The basic protocol is very simple so it is natural to ask how this can work even in the presence of failures and recovery. Recovery is outlined below. We assume that each party is able to restore its own durable state, so we focus on the recoverability of the atomicity property across all parties.

Defining Recovery

For practical purposes, we define recovery as follows:

  1. 1.

    Checking the state of a transaction after node failure followed by restart, or

     
  2. 2.

    Checking the state of a transaction triggered by timeout

     

Recovery is something that is performed by the coordinator service as well as the participant services. For the coordinator this is expected since it intends to recover the transaction T that it knows about. For a participant, recovery also happens naturally: although a participant is not aware about T (following the loose coupling requirement), a participant service will want to release its reserved resources at the earliest possible time (as required by the business-level service contract).

Participant Service Recovery

Each participating service Si does the following:

  1. 1.

    For recovery before step 2, do nothing.

     
  2. 2.

    For recovery after step 4: do nothing.

     
  3. 3.

    For recovery in between steps 2 and 4: execute Ri, cancel autonomously (This can be triggered by a timeout).

     

Coordinator Recovery

Like the participant service, we assume that the coordinator service is capable of restoring its durable state. Consequently, we focus on the recoverability of the overall atomicity. The coordinator has a slightly more complex job than the participants, because it has to make sure that all the participants will eventually arrive at the same end state for the transaction T. In particular, step 4 actually involves multiple participants so a failure during step 4 could be problematic1. We propose a naive protocol here, and leave optimisations to future work.

  1. 1.

    For recovery before step 2, do nothing.

     
  2. 2.

    For recovery between steps 2 and 4: do nothing.

     
  3. 3.

    For recovery after step 4: do nothing.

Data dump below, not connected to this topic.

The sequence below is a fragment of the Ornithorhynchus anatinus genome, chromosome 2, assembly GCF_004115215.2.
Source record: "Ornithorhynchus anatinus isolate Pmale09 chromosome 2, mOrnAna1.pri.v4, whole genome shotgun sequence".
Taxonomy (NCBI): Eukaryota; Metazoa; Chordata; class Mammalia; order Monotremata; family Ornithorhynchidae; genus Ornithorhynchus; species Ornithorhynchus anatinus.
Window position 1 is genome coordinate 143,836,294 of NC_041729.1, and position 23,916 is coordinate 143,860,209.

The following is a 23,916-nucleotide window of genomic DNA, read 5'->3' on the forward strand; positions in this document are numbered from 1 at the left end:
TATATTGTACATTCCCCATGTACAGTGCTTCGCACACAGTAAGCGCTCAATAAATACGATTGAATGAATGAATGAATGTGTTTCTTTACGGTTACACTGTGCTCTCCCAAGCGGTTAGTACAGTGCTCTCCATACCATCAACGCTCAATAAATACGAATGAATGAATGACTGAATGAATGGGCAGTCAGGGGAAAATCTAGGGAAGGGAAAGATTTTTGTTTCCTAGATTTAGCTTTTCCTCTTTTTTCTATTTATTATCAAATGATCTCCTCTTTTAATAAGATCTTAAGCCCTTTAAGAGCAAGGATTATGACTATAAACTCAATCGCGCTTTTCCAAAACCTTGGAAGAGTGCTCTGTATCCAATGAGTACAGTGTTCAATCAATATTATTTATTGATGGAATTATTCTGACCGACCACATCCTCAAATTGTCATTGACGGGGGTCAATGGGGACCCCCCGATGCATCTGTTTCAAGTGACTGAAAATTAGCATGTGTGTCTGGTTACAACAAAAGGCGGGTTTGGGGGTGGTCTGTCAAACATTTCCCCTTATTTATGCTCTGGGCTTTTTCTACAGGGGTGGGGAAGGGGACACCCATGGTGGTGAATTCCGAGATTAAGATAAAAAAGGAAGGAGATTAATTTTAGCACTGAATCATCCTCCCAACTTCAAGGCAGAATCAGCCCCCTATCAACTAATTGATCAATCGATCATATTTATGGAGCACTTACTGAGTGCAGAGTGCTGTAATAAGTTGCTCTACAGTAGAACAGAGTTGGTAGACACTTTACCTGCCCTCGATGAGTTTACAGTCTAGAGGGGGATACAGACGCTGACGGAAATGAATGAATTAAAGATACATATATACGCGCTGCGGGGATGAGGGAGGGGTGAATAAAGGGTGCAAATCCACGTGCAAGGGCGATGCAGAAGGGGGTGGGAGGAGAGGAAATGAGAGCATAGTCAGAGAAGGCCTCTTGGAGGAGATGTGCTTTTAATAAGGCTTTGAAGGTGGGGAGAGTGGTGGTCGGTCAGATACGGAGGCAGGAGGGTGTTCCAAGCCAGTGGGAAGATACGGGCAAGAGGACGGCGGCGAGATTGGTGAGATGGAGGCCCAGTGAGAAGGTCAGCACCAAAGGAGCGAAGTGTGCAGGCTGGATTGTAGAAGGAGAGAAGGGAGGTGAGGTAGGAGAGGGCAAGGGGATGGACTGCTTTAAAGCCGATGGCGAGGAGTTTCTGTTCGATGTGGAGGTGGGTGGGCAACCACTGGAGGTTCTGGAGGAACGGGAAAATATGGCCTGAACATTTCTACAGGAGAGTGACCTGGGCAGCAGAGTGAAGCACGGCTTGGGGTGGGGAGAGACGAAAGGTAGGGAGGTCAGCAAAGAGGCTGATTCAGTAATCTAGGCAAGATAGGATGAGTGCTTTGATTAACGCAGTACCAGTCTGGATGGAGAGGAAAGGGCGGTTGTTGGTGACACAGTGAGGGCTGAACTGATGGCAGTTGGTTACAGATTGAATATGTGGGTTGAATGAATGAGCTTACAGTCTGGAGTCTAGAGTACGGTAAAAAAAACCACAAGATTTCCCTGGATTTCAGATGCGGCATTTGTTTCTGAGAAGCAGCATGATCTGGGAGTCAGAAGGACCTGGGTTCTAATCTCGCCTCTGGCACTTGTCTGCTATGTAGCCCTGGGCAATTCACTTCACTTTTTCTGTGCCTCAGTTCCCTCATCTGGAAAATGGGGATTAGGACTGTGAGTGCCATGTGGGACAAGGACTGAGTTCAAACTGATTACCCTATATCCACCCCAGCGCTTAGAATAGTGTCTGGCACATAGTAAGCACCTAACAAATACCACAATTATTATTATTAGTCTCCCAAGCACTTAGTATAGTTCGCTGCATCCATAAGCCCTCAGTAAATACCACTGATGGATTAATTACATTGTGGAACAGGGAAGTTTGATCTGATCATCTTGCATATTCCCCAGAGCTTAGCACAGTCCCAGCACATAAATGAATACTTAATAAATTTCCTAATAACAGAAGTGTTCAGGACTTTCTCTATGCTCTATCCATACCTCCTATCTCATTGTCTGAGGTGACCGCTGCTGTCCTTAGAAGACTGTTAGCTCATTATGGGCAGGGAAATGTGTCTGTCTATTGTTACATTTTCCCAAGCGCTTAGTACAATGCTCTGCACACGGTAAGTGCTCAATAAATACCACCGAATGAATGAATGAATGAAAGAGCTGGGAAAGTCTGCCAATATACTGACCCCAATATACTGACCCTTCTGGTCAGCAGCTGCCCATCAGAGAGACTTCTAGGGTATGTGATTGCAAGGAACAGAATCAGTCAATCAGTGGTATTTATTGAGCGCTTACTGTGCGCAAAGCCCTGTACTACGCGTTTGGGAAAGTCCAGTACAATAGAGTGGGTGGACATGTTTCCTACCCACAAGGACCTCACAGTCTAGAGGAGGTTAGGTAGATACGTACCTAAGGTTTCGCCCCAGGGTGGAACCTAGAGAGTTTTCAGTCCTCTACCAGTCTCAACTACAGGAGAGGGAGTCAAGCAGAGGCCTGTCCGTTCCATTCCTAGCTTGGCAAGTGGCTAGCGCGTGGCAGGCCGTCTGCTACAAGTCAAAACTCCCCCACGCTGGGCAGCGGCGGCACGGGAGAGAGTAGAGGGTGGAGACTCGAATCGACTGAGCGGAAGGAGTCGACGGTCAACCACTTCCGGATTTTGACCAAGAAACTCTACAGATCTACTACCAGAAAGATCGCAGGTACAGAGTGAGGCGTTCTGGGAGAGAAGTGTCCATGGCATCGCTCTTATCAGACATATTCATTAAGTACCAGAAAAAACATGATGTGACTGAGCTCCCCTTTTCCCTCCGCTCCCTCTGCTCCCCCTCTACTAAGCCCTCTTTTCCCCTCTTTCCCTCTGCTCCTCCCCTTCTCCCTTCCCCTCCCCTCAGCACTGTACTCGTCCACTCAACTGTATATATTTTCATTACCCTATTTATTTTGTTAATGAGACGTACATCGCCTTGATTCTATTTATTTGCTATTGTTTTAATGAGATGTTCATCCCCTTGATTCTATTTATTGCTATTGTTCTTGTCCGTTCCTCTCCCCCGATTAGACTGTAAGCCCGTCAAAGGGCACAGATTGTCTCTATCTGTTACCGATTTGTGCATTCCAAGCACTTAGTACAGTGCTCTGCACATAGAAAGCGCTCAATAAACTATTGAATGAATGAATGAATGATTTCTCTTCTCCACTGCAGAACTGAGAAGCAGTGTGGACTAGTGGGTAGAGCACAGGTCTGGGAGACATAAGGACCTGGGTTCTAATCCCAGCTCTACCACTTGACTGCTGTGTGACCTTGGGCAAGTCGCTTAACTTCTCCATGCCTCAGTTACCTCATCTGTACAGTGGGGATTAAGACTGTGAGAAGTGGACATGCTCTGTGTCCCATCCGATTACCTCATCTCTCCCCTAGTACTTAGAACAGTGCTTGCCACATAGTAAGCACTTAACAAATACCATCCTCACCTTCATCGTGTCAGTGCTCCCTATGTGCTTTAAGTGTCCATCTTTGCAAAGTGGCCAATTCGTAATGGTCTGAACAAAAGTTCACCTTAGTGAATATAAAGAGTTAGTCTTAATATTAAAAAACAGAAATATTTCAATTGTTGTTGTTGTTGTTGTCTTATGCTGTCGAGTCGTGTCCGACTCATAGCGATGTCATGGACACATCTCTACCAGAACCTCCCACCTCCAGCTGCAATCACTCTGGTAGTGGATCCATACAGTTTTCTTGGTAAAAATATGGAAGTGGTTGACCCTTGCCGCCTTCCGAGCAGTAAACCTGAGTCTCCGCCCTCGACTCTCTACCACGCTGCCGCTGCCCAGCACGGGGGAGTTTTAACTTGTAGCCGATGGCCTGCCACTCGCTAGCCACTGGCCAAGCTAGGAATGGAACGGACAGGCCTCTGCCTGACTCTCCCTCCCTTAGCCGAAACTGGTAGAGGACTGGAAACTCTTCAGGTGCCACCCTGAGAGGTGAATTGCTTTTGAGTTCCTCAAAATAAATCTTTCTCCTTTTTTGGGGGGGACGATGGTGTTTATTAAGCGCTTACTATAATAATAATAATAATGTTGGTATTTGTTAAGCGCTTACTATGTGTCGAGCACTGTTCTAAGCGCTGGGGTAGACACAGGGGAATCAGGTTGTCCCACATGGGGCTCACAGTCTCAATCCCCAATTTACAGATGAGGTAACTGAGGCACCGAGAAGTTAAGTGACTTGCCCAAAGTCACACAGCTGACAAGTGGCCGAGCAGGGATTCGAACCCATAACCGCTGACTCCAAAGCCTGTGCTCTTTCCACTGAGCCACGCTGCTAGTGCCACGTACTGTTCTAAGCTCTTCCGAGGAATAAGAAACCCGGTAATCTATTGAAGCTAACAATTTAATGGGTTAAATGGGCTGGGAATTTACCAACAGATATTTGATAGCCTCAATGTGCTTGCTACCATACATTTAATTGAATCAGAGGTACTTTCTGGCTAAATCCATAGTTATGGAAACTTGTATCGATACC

4. 4.

    For recovery during step 4: retry Ri,confirm with each participating service Si. Since Ri,confirm are performed using idempotent methods, they may be retried as many times as necessary. Note: this requires the coordinator to durably log all participant information before starting step 4.

     

Discussion

This section presents reflections on the proposed protocols. In particular, we show that they can guarantee atomicity even in the event of failures and outline the known limitations of the approach.

Atomicity Guaranteed even with Failures

Even if there are arbitrary failures, we still preserve atomicity – eventually. In other words: given enough time, the global transaction T will be confirmed everywhere, or cancelled everywhere, or nothing will have happend in the first place. More precisely: either all Ri are confirmed, or all are cancelled. In order to prove this, we take a closer look at the protocol steps from the point of view of the coordinator. Here is our proof:

  1. 1.

    If there are no failures, then steps 1–4 run through and each Ri will have been confirmed.

     
  2. 2.

    For any failures before step 2, no Ri exists, meaning that nothing has happened.

     
  3. 3.

    For any failures during or after step 2 but before step 4: all Ri will eventually be cancelled autonomously by each Si (since nothing has been confirmed yet).

     
  4. 4.

    For any failures during step 4: the coordinator will retry each Ri,confirm until it succeeds. Because confirmation is idempotent, this will eventually succeed (note: there is one caveat here – discussed next).

     
  5. 5.

    For any failures after step 4: all Ri,confirm have been done, so we already have atomicity and no action is required.

     

The Exception that Confirms the Rule: Heuristics

There is one weak spot in our proof of atomicity: during step 4, some service Si may time out and cancel on its own, while the coordinator is performing confirmation. In the worst case, this means that some participants confirm whereas others cancel on their own – effectively breaking atomicity. We call this a heuristic exception for reasons outlined in the following.

Perfection does not Exist

There has been a lot of interesting work related to atomicity, and the more general problem of distributed agreement, and the most important result is that a perfect solution is not possible (Fischer 1985). In practice, this means that there is always the possibility that at least one participating service/node is unaware of the outcome of the “global” distributed transaction - be it with our TCC protocol for RESTful Web services or with classic, ACID, XA-style transactions.

The practical consequence is that one or more nodes can remain “in-doubt” about the global result of one or more business transactions that they are participating in. For instance, flight reservations may never complete because payment never arrives (either due network failures, node failures or both).

This is not specific to REST or WS-*, it exists in any networked environment: there is no perfect protocol for distributed agreement. This is a limitation one has to live with (and one of the drivers behind the CAP theorem Brewer 2000).

Enter Heuristics

The bottom line is that perfect atomicity may not be possible sometimes, and we need a practical way of dealing with such scenarios (just like workflow-based solutions do). We propose a simple way based on the “heuristic exceptions” known from the industry’s two-phase commit protocol families (such as OTS Ram et al. 1999).